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Inside the desperate battle to shore up the eroded hillside next to Lake Oroville

Evacuees from the Oroville spillway crisis hear the evacuation order being lifted in Bangor. (Brian van der Brug / Los Angeles Times)

Armed with rocks and concrete, officials have been battling to fortify an earthen hillside next to Lake Oroville that has eroded — a critical task in case the reservoir overflows again.

A quarry is being worked around the clock to produce boulders that are being used in a desperate attempt to plug unexpected holes caused by erosion from water overflowing from the lake.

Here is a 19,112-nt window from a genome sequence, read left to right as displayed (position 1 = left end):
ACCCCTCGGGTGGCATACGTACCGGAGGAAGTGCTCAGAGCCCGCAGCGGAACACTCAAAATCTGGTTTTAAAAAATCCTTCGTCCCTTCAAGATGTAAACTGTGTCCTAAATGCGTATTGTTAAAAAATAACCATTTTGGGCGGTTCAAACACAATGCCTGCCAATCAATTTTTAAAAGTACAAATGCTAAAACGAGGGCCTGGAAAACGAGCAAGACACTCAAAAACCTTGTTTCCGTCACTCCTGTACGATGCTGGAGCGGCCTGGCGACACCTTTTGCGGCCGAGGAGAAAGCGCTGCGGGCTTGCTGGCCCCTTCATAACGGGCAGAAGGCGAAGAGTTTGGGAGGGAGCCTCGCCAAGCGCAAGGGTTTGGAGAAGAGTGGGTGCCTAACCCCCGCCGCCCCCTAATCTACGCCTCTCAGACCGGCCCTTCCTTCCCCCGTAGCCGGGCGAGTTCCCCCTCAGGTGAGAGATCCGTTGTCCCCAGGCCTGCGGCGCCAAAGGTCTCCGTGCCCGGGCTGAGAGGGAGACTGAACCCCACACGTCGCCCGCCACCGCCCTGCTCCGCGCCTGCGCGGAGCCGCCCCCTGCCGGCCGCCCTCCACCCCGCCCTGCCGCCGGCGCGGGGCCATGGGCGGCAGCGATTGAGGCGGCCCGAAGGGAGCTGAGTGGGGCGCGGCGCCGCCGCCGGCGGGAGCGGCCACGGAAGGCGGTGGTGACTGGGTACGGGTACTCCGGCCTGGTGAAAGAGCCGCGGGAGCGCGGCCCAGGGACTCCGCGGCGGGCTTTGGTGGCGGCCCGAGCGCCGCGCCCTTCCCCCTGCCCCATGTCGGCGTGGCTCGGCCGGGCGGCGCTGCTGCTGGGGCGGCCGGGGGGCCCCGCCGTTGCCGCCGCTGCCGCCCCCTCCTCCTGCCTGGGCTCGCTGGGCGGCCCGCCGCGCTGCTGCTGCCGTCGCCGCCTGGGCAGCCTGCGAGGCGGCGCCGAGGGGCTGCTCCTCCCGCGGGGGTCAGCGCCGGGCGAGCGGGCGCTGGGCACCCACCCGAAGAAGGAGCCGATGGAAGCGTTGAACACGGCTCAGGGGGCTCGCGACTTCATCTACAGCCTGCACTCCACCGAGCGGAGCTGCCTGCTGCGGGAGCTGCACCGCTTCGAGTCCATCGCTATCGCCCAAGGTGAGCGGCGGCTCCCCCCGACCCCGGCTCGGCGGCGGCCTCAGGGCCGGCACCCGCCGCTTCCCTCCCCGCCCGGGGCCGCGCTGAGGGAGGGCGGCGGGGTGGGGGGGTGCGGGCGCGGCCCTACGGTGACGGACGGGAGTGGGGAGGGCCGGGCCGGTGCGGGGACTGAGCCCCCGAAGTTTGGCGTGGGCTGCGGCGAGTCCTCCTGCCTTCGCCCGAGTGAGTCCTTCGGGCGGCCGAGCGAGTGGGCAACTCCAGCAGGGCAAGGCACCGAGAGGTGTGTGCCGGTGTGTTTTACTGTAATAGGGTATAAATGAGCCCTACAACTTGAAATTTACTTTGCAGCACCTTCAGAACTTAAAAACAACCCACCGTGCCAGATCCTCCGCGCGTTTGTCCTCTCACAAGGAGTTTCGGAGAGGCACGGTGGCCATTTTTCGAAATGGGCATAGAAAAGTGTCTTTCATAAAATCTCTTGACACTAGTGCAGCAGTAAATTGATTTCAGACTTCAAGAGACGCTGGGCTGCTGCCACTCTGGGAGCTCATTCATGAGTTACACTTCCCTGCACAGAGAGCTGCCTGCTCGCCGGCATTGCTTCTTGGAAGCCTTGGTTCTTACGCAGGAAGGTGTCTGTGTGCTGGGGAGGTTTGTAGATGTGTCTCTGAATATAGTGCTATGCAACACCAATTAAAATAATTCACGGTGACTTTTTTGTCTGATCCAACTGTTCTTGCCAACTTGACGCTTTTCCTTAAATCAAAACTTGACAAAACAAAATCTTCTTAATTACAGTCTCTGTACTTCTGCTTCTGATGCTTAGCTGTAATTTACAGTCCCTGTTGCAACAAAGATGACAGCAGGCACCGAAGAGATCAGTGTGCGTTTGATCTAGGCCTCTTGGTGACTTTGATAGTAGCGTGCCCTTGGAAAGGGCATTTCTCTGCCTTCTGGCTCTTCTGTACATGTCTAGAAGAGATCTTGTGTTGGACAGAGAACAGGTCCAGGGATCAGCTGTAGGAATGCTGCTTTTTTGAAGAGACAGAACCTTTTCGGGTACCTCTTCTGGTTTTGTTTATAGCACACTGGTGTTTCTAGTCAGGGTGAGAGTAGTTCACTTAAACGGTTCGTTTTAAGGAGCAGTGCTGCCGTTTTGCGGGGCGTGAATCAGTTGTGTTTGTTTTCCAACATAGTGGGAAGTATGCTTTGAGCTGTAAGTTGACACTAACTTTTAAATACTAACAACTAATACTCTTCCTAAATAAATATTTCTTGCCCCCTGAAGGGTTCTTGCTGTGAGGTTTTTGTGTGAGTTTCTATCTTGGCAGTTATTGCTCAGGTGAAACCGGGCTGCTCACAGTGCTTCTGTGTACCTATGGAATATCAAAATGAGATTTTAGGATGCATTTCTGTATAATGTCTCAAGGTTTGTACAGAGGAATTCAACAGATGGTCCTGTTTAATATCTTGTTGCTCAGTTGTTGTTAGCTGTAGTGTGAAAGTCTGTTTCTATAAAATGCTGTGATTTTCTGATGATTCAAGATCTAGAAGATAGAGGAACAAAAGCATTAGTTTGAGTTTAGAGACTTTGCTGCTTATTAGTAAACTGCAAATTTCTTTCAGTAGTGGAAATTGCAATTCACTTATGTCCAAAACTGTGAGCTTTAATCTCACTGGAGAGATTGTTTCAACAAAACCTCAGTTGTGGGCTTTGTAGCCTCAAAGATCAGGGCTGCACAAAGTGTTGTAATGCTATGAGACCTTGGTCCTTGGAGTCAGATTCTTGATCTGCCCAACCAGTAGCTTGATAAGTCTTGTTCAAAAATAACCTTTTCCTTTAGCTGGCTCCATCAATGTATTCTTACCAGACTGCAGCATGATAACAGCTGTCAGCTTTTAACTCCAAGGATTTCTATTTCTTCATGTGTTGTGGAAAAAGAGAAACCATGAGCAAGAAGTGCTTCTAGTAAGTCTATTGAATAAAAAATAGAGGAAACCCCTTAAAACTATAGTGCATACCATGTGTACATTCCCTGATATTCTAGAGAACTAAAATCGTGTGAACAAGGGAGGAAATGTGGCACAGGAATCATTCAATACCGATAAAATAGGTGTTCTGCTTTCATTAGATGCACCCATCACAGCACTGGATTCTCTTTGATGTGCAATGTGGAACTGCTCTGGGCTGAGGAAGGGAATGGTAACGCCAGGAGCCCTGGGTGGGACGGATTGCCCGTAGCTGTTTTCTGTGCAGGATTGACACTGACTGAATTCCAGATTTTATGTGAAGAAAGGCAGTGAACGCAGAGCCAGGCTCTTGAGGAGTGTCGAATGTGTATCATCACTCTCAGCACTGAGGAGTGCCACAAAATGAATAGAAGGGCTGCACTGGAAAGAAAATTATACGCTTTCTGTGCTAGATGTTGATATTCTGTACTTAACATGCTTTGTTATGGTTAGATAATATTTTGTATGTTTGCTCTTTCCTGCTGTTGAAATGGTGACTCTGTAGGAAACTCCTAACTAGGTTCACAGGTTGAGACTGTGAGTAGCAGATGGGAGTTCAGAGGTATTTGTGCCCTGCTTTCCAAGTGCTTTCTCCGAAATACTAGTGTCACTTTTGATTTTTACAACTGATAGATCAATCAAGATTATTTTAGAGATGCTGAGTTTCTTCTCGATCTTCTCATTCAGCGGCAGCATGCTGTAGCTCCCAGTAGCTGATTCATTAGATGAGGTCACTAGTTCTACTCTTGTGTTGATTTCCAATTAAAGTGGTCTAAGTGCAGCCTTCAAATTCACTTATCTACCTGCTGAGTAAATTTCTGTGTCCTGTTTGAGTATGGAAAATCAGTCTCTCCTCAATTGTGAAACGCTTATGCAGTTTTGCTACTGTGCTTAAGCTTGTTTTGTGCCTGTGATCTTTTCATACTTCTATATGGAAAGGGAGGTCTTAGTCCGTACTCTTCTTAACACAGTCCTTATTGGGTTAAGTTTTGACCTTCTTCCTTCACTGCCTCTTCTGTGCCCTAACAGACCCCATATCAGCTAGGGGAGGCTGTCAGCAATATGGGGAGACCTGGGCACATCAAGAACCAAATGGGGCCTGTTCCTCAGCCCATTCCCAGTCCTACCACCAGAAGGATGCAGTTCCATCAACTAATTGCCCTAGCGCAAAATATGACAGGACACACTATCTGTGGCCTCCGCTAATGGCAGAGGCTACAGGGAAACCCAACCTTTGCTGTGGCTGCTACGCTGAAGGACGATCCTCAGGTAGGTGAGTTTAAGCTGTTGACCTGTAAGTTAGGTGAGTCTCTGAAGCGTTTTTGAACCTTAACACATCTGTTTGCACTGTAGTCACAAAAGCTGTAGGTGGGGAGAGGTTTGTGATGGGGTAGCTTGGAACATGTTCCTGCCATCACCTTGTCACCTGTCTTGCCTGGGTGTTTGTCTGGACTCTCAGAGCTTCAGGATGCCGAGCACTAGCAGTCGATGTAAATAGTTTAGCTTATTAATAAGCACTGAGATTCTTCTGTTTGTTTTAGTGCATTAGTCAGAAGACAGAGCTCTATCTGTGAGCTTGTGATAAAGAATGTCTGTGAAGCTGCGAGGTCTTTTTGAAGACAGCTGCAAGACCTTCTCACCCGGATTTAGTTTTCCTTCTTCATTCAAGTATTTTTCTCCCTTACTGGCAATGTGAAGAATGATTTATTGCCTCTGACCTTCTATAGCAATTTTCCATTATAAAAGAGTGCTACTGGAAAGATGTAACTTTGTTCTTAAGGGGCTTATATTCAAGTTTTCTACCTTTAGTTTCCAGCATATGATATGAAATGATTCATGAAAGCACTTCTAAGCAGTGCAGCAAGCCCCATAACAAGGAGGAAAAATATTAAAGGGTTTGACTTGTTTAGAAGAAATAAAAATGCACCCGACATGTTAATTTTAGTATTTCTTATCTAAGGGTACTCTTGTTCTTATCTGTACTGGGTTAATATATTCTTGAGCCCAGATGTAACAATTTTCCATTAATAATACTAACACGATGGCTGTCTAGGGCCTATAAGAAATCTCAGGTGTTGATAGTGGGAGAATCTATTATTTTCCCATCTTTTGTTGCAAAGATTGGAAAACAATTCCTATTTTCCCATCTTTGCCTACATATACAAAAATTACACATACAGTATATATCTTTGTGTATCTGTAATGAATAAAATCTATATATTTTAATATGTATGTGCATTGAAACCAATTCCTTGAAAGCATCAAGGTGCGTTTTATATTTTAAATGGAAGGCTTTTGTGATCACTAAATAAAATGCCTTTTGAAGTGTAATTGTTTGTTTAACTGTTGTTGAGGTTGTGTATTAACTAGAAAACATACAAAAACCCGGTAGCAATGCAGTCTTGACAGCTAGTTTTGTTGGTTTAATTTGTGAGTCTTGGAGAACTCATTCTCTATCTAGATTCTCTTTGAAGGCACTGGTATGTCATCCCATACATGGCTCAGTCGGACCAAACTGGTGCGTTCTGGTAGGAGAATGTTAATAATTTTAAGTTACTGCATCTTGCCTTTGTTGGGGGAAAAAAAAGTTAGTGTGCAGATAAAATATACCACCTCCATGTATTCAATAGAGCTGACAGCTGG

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2 3 1 Sources: DWR, Google Earth, detail image courtesy of AFP Getty. Graphics reporting by Rong-Gong Lin II, Chris Megerian, Brian van der Brug and Paige St. John Raoul Rañoa/latimesgraphics Desperate battle to fix emergency spillway Rocks are delivered to a staging area from a quarry. Rocks are carried by dump trucks across the dam and placed in eroded holes in the emergency spillway. Helicopters carry bags of rocks and drop them off on the far side of emergency spillway. Officials are racing to shore up an eroded earthen hillside next to Lake Oroville whose collapse could cause catastrophic flooding if the lake overflows again. Trucks and helicopters are depositing rocks to fill in holes. Emergency spillway Feather River Detailed below Main spillway Oroville Dam Concrete wall Path of water down emergency spillway Main spillway Parking lot and access road flooded when emergency spillway was used Helicopters dump rocks Trucks dump rocks; concrete is poured in eroded holes Lake Oroville Oroville Dam 3000 FT. N 1 3 2